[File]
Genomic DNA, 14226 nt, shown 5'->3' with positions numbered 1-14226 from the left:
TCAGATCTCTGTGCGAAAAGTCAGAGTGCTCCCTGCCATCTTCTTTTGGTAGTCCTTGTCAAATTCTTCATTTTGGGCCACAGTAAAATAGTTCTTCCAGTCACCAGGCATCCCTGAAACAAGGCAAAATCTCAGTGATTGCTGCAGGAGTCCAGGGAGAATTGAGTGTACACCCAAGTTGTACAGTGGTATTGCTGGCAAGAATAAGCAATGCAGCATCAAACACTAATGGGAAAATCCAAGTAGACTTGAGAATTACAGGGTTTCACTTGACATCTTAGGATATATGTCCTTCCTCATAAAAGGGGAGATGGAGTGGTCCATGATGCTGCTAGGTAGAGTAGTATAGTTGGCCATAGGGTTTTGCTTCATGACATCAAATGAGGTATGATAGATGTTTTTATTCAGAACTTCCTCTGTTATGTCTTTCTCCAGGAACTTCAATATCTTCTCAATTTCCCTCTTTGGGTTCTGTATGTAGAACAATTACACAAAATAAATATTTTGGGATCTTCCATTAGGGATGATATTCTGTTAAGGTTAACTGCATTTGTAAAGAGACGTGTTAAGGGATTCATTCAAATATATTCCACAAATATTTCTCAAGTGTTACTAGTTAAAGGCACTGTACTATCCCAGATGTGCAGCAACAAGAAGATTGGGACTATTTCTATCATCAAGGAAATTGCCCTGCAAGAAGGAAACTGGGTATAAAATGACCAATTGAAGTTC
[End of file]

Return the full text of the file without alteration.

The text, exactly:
Genomic DNA, 14226 nt, shown 5'->3' with positions numbered 1-14226 from the left:
TCAGATCTCTGTGCGAAAAGTCAGAGTGCTCCCTGCCATCTTCTTTTGGTAGTCCTTGTCAAATTCTTCATTTTGGGCCACAGTAAAATAGTTCTTCCAGTCACCAGGCATCCCTGAAACAAGGCAAAATCTCAGTGATTGCTGCAGGAGTCCAGGGAGAATTGAGTGTACACCCAAGTTGTACAGTGGTATTGCTGGCAAGAATAAGCAATGCAGCATCAAACACTAATGGGAAAATCCAAGTAGACTTGAGAATTACAGGGTTTCACTTGACATCTTAGGATATATGTCCTTCCTCATAAAAGGGGAGATGGAGTGGTCCATGATGCTGCTAGGTAGAGTAGTATAGTTGGCCATAGGGTTTTGCTTCATGACATCAAATGAGGTATGATAGATGTTTTTATTCAGAACTTCCTCTGTTATGTCTTTCTCCAGGAACTTCAATATCTTCTCAATTTCCCTCTTTGGGTTCTGTATGTAGAACAATTACACAAAATAAATATTTTGGGATCTTCCATTAGGGATGATATTCTGTTAAGGTTAACTGCATTTGTAAAGAGACGTGTTAAGGGATTCATTCAAATATATTCCACAAATATTTCTCAAGTGTTACTAGTTAAAGGCACTGTACTATCCCAGATGTGCAGCAACAAGAAGATTGGGACTATTTCTATCATCAAGGAAATTGCCCTGCAAGAAGGAAACTGGGTATAAAATGACCAATTGAAGTTC